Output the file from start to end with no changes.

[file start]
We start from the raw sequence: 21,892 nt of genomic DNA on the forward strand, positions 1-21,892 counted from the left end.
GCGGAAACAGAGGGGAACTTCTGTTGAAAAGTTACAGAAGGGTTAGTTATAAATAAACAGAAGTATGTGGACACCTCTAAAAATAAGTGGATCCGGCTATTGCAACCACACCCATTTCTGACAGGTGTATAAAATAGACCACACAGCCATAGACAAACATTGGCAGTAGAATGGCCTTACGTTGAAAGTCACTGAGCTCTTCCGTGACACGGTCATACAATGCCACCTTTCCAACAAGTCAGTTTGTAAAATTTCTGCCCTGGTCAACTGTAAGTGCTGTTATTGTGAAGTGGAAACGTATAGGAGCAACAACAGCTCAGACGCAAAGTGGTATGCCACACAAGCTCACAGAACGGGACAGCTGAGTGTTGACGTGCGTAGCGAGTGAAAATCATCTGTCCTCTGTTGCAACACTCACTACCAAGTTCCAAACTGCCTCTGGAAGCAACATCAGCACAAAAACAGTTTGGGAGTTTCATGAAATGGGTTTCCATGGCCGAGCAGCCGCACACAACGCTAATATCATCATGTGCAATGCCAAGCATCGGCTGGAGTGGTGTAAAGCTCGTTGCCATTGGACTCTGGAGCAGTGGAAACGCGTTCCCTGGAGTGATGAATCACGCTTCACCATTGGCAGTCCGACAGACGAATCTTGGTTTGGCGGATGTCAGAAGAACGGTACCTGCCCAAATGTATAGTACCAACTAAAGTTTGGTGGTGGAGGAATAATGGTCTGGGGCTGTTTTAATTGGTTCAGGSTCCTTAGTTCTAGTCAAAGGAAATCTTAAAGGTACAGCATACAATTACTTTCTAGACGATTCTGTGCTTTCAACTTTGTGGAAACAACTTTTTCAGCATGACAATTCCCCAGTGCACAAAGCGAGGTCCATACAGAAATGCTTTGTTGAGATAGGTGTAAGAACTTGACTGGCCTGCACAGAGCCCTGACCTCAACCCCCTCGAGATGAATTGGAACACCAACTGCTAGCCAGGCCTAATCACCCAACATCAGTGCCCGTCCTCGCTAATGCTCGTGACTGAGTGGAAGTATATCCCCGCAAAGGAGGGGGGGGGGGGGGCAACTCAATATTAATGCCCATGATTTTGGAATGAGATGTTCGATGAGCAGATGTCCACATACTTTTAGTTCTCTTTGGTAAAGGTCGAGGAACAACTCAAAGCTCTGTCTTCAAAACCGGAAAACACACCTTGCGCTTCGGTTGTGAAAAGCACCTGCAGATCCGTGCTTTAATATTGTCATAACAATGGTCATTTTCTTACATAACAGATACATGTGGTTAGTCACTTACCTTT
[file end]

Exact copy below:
We start from the raw sequence: 21,892 nt of genomic DNA on the forward strand, positions 1-21,892 counted from the left end.
GCGGAAACAGAGGGGAACTTCTGTTGAAAAGTTACAGAAGGGTTAGTTATAAATAAACAGAAGTATGTGGACACCTCTAAAAATAAGTGGATCCGGCTATTGCAACCACACCCATTTCTGACAGGTGTATAAAATAGACCACACAGCCATAGACAAACATTGGCAGTAGAATGGCCTTACGTTGAAAGTCACTGAGCTCTTCCGTGACACGGTCATACAATGCCACCTTTCCAACAAGTCAGTTTGTAAAATTTCTGCCCTGGTCAACTGTAAGTGCTGTTATTGTGAAGTGGAAACGTATAGGAGCAACAACAGCTCAGACGCAAAGTGGTATGCCACACAAGCTCACAGAACGGGACAGCTGAGTGTTGACGTGCGTAGCGAGTGAAAATCATCTGTCCTCTGTTGCAACACTCACTACCAAGTTCCAAACTGCCTCTGGAAGCAACATCAGCACAAAAACAGTTTGGGAGTTTCATGAAATGGGTTTCCATGGCCGAGCAGCCGCACACAACGCTAATATCATCATGTGCAATGCCAAGCATCGGCTGGAGTGGTGTAAAGCTCGTTGCCATTGGACTCTGGAGCAGTGGAAACGCGTTCCCTGGAGTGATGAATCACGCTTCACCATTGGCAGTCCGACAGACGAATCTTGGTTTGGCGGATGTCAGAAGAACGGTACCTGCCCAAATGTATAGTACCAACTAAAGTTTGGTGGTGGAGGAATAATGGTCTGGGGCTGTTTTAATTGGTTCAGGSTCCTTAGTTCTAGTCAAAGGAAATCTTAAAGGTACAGCATACAATTACTTTCTAGACGATTCTGTGCTTTCAACTTTGTGGAAACAACTTTTTCAGCATGACAATTCCCCAGTGCACAAAGCGAGGTCCATACAGAAATGCTTTGTTGAGATAGGTGTAAGAACTTGACTGGCCTGCACAGAGCCCTGACCTCAACCCCCTCGAGATGAATTGGAACACCAACTGCTAGCCAGGCCTAATCACCCAACATCAGTGCCCGTCCTCGCTAATGCTCGTGACTGAGTGGAAGTATATCCCCGCAAAGGAGGGGGGGGGGGGGGCAACTCAATATTAATGCCCATGATTTTGGAATGAGATGTTCGATGAGCAGATGTCCACATACTTTTAGTTCTCTTTGGTAAAGGTCGAGGAACAACTCAAAGCTCTGTCTTCAAAACCGGAAAACACACCTTGCGCTTCGGTTGTGAAAAGCACCTGCAGATCCGTGCTTTAATATTGTCATAACAATGGTCATTTTCTTACATAACAGATACATGTGGTTAGTCACTTACCTTT